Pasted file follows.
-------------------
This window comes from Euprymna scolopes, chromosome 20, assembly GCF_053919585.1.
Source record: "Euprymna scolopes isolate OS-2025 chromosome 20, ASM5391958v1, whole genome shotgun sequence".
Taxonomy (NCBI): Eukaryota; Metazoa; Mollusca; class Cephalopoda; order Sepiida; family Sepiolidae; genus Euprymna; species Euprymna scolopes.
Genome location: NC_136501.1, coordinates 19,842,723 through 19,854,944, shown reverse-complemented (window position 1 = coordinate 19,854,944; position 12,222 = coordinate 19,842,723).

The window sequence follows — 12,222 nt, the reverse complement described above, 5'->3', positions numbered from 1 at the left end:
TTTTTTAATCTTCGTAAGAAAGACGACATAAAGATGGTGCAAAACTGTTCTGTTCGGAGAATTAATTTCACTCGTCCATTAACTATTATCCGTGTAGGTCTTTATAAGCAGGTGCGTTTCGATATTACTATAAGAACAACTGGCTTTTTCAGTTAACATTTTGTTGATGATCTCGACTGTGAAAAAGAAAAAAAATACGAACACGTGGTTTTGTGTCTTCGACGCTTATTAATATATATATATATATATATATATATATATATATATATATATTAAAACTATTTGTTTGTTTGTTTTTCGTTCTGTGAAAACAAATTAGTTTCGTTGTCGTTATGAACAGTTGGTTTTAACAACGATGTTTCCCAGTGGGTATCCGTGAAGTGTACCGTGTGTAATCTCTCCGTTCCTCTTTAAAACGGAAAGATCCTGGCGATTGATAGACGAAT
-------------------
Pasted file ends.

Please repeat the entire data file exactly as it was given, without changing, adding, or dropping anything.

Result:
This window comes from Euprymna scolopes, chromosome 20, assembly GCF_053919585.1.
Source record: "Euprymna scolopes isolate OS-2025 chromosome 20, ASM5391958v1, whole genome shotgun sequence".
Taxonomy (NCBI): Eukaryota; Metazoa; Mollusca; class Cephalopoda; order Sepiida; family Sepiolidae; genus Euprymna; species Euprymna scolopes.
Genome location: NC_136501.1, coordinates 19,842,723 through 19,854,944, shown reverse-complemented (window position 1 = coordinate 19,854,944; position 12,222 = coordinate 19,842,723).

The window sequence follows — 12,222 nt, the reverse complement described above, 5'->3', positions numbered from 1 at the left end:
TTTTTTAATCTTCGTAAGAAAGACGACATAAAGATGGTGCAAAACTGTTCTGTTCGGAGAATTAATTTCACTCGTCCATTAACTATTATCCGTGTAGGTCTTTATAAGCAGGTGCGTTTCGATATTACTATAAGAACAACTGGCTTTTTCAGTTAACATTTTGTTGATGATCTCGACTGTGAAAAAGAAAAAAAATACGAACACGTGGTTTTGTGTCTTCGACGCTTATTAATATATATATATATATATATATATATATATATATATATATATTAAAACTATTTGTTTGTTTGTTTTTCGTTCTGTGAAAACAAATTAGTTTCGTTGTCGTTATGAACAGTTGGTTTTAACAACGATGTTTCCCAGTGGGTATCCGTGAAGTGTACCGTGTGTAATCTCTCCGTTCCTCTTTAAAACGGAAAGATCCTGGCGATTGATAGACGAAT